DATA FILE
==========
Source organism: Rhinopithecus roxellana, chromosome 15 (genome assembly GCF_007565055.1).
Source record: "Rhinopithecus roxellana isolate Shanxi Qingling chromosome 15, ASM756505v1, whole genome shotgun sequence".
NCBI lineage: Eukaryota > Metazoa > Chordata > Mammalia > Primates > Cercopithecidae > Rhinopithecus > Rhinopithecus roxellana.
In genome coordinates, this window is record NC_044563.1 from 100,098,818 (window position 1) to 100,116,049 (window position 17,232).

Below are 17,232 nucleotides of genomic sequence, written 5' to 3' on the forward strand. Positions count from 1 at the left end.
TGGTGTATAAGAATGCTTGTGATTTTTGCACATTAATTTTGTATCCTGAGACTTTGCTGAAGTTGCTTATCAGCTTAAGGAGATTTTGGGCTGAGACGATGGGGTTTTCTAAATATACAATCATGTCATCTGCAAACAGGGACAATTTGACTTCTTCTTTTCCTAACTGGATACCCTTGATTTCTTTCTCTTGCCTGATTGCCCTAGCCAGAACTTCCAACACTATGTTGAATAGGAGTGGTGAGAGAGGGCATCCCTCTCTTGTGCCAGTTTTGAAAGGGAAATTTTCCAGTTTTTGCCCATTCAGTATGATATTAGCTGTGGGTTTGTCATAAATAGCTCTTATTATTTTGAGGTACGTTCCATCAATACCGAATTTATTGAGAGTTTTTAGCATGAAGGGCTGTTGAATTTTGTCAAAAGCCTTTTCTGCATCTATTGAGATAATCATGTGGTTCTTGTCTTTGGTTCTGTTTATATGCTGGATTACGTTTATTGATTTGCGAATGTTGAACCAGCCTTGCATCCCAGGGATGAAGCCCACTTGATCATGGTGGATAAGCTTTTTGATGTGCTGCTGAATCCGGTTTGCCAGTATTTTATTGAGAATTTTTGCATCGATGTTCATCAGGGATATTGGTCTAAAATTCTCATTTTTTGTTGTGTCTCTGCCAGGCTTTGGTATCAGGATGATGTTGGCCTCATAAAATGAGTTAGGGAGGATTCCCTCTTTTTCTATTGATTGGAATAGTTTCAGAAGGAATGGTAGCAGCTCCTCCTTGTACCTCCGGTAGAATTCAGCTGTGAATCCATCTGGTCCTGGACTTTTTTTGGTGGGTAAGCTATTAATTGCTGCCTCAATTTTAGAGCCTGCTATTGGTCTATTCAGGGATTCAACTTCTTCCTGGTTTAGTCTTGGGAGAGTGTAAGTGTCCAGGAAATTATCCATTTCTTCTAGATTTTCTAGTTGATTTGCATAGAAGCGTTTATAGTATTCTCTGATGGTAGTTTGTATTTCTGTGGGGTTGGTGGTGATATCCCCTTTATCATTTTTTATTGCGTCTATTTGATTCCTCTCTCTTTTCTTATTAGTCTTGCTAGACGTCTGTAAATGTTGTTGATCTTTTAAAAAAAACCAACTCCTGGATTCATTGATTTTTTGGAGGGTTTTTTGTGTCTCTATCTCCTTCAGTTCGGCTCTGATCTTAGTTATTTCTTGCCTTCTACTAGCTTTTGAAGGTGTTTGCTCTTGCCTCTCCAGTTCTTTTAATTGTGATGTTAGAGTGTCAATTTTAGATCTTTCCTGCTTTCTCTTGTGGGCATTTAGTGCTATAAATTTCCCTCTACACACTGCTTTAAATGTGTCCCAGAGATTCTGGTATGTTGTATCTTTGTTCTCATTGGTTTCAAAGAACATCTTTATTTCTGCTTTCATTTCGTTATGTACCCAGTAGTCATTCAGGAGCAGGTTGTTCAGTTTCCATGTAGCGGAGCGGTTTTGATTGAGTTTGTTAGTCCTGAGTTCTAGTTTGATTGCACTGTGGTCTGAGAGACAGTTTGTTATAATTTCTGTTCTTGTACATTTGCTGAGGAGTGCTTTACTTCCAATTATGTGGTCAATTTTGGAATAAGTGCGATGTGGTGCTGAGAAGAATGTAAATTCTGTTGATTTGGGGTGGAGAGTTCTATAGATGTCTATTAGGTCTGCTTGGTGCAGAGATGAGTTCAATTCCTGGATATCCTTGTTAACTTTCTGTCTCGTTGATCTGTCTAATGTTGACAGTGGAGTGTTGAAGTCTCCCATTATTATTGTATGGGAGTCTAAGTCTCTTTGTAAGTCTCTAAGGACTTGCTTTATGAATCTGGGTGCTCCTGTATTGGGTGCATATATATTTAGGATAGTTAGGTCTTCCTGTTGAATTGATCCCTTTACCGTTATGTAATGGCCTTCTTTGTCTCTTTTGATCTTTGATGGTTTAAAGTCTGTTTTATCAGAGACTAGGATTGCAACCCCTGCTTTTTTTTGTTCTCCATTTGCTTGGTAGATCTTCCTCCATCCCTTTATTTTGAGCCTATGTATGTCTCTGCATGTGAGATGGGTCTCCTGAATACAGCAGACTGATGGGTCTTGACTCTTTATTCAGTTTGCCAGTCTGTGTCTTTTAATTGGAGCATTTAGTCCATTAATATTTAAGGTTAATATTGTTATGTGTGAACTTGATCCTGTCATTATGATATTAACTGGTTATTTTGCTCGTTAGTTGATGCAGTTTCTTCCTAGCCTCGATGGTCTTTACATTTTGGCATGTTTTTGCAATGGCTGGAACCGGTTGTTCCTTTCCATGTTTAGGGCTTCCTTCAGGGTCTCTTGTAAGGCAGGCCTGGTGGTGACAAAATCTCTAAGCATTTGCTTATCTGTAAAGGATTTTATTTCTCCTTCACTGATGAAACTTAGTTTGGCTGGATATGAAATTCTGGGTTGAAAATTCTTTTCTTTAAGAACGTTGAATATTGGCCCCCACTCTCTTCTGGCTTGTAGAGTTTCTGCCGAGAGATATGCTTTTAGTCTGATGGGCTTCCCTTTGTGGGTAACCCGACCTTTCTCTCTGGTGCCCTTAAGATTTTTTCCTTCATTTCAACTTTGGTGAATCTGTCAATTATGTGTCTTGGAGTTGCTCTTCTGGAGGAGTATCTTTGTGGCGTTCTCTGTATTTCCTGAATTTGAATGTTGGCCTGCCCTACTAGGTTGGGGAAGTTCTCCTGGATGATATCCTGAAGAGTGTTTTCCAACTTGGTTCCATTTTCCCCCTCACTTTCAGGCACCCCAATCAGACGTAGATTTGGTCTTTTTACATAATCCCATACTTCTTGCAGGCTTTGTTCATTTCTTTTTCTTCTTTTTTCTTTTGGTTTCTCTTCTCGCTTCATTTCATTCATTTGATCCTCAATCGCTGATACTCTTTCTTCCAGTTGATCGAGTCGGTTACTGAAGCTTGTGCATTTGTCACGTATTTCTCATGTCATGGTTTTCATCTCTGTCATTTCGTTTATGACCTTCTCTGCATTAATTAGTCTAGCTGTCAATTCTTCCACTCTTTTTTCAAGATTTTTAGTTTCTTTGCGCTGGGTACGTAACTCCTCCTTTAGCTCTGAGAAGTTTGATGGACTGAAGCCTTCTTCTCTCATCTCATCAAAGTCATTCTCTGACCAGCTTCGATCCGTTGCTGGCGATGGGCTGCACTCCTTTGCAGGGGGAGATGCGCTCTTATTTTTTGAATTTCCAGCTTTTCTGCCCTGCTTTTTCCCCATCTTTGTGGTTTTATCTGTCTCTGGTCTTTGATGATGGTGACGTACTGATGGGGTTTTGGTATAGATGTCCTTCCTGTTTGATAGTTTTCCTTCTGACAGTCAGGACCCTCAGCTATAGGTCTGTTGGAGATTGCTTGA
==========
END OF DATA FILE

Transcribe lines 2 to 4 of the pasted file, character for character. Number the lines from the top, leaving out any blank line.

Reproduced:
Source record: "Rhinopithecus roxellana isolate Shanxi Qingling chromosome 15, ASM756505v1, whole genome shotgun sequence".
NCBI lineage: Eukaryota > Metazoa > Chordata > Mammalia > Primates > Cercopithecidae > Rhinopithecus > Rhinopithecus roxellana.
In genome coordinates, this window is record NC_044563.1 from 100,098,818 (window position 1) to 100,116,049 (window position 17,232).